You don’t have to be Jewish to appreciate “The Matchmaker’s Gift,” you just have to have a grandmother you love and admire.
In Lynda Cohen Loigman’s historical fiction, it’s clear that for NYC women not much has changed since the early 1900s, at least not when it comes to relationships as well as career success.
The author travels a dual timeline alternating between Sara, a turn-of-the-20th-century matchmaker from the Lower East Side, and Abby, her ‘90s, Upper East Side divorce attorney granddaughter. The younger woman decides she’d rather follow in her grandmother’s footsteps and bring people together instead of helping them tear each other apart. As Sara advises: “Fight for something, not just against. And if you can’t decide what to fight for, love is as good a cause as any.”
Aside from being about two women with the gift of introducing soulmates to one another, it’s about finding their own better halves and fighting for their places at the proverbial table.
In the early days, “New York was a place of limitless opportunity and shocking scarcity all at once.” (This also sounds a lot like 2022, but I digress.) Before Sara could officially make a living as a matchmaker, she had to take on the men in her Holocaust-survivor community who didn’t want some “little girl” — who happened to be 21 and college-educated — horning in on their livelihoods. As the saying goes, nevertheless, she persisted.
Abby’s life in 1995 loosely parallels Sara’s to the extent she is educated and career-driven, but she is unfulfilled. It isn’t until Abby reads her deceased grandmother’s journals chronicling the matches she made as well as her eye for matches that should never have been (Sara apparently helped rescue women from abusive relationships) that Abby recognizes her calling.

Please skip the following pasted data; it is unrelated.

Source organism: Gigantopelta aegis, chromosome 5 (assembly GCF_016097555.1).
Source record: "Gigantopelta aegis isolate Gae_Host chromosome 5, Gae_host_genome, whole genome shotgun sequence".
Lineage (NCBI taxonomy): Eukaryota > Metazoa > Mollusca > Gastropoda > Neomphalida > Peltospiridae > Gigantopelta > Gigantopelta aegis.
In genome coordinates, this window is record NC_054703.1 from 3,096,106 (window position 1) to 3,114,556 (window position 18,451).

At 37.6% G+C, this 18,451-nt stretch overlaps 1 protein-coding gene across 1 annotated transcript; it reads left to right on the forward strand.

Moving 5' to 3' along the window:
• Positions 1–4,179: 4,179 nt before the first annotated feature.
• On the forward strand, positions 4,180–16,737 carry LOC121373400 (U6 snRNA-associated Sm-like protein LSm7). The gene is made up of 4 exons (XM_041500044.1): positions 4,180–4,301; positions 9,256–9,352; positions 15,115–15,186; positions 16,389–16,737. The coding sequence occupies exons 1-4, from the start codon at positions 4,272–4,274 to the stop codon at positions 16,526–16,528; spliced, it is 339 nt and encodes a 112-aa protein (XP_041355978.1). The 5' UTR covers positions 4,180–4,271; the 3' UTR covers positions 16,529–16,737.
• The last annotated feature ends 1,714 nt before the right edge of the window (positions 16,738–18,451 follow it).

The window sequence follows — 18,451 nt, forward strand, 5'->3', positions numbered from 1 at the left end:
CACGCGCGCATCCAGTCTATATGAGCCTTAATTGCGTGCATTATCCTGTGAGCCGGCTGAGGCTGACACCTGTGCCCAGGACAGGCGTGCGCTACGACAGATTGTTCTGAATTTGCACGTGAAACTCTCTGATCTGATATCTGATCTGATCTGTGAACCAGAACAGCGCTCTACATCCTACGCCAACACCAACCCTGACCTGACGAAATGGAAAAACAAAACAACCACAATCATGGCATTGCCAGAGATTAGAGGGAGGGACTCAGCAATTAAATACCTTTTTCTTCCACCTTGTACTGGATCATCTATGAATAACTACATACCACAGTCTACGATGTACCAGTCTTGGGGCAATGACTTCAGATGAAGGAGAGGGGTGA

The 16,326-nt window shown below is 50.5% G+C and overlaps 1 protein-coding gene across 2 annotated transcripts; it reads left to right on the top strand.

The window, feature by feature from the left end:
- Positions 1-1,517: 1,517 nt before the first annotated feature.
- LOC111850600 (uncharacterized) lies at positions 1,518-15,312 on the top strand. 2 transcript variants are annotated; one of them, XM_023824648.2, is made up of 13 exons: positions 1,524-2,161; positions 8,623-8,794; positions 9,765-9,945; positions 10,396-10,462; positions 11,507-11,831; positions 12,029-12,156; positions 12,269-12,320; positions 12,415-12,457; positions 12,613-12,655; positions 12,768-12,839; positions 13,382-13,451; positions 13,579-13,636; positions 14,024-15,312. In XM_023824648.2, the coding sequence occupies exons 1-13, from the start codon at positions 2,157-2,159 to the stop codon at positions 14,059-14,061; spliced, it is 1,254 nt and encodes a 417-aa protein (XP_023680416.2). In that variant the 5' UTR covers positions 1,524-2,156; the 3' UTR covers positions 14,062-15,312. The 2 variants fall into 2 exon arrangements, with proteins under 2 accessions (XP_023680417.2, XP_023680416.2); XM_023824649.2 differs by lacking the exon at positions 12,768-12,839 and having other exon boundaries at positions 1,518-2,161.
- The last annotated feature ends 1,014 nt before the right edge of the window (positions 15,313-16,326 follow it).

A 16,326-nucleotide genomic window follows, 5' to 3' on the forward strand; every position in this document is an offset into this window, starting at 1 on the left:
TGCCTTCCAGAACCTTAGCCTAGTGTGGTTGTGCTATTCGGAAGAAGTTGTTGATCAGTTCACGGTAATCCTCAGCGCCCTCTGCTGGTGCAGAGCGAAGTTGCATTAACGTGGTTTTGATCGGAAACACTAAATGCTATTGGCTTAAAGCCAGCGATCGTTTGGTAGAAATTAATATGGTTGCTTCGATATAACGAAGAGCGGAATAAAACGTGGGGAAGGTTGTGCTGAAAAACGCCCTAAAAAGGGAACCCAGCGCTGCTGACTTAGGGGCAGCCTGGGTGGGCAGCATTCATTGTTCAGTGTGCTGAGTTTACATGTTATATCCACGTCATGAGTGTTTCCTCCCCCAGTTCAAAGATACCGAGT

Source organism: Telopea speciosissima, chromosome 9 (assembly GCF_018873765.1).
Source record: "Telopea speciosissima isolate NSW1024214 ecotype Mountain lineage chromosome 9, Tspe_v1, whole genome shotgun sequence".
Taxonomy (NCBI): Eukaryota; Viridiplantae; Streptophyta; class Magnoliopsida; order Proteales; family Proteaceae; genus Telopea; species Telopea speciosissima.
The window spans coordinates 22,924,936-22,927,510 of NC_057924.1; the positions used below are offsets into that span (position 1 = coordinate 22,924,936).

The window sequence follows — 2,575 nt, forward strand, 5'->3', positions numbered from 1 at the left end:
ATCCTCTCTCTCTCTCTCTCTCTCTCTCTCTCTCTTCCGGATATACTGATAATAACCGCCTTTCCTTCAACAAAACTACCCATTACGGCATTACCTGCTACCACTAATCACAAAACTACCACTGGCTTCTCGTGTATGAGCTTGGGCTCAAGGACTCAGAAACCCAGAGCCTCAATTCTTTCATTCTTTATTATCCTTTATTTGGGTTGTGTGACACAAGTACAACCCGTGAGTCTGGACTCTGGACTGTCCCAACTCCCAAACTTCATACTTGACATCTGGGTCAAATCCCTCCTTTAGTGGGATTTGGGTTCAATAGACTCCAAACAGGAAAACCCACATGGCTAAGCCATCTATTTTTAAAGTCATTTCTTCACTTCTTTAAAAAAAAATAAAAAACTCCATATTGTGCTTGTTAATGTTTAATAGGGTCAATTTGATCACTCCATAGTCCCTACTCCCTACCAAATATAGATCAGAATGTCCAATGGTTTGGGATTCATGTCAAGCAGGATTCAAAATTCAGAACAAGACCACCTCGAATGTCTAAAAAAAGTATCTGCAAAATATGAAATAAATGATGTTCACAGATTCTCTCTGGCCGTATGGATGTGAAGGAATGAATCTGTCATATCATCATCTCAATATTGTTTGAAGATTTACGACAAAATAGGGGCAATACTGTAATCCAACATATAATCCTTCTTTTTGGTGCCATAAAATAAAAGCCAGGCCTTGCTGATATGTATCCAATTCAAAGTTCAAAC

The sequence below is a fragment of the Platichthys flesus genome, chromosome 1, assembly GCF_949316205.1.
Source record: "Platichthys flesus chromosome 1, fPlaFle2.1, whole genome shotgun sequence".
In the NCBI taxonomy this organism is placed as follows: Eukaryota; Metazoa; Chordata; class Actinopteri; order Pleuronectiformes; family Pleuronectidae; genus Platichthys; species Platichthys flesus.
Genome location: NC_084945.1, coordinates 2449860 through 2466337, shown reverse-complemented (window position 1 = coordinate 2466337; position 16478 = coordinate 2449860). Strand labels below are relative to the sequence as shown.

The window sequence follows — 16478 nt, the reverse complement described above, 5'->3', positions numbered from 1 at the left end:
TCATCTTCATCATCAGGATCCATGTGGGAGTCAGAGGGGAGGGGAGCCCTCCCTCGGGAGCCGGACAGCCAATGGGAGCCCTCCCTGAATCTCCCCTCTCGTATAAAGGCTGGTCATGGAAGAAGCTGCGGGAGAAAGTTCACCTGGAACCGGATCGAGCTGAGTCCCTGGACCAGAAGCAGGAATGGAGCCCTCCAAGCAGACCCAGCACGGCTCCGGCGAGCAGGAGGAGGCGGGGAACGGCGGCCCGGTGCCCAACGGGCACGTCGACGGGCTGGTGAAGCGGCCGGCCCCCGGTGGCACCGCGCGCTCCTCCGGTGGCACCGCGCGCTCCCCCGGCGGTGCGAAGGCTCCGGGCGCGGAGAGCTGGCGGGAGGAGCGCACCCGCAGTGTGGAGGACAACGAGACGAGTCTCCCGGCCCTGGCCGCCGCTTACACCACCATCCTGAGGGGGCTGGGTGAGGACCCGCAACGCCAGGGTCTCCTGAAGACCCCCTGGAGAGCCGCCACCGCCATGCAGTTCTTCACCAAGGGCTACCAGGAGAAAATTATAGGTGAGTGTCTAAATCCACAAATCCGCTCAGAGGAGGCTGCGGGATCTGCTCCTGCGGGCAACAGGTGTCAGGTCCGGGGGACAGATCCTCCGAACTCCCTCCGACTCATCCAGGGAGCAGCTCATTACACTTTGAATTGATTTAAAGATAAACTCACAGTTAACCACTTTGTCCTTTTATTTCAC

The attorney, like her grandmother, must interfere with another’s livelihood (her boss will lose revenue if Abby helps clients patch things up) in order to do what she was meant to do in life. But as her grandmother said: “We begin in dust and end in dust. In the middle, it’s good to have something sweet.”
Holy Grail of Dating
When it did come to love, both women stepped away from interested men who guaranteed marriage (the holy grail of dating) because they knew instinctively that they weren’t the real thing and that is was worth waiting for. “It’s never too late to die or get married,” even though, “Love is not always a straight, shining line.”
Even though matchmaking doesn’t run in my family and my immigrant grandmother hailed from Naples and settled in Italian Harlem, I understood the bond between the two main characters; the innate wisdom of the elder one and the desperation for direction of the younger. Just like Abby, my grandmother was my childhood caregiver and I remember her need to be needed corresponded perfectly with my neediness.
The conversations between Sara and Abby also reminded me of how all the psychobabble and modern tricks of the trade cannot hold a candle to old-world common sense from plain-speaking people. (“I see what I see and I know what I know.”)
For me, though the story continued on to the present day watching my 99-year-old mother and my 24-year-old daughter who are truly two sides of the same coin: kind, generous, and helpful to a fault with an oppositional streak for which there is no metric. They argue when the grandmother, who knows everything, tries to set straight the granddaughter, who thinks she does. They get along best when they team up against me.
Although I could relate more to Abby, I enjoyed Sara’s story more. She was ahead of her time and kept up with the times evinced by the same-sex match she, at 90, facilitated between her doorman and a neighbor in her Upper West Side building.
Perhaps instead of swiping right and left, people should read “The Matchmaker’s Gift” and benefit from the wisdom of Sarah who said: “When you weep, the one you are meant for tastes the salt of your tears,” as well as, “Never underestimate the power of a quality undergarment.”
Lorraine Duffy Merkl is the author of the novel “The Last Single Woman in New York City.”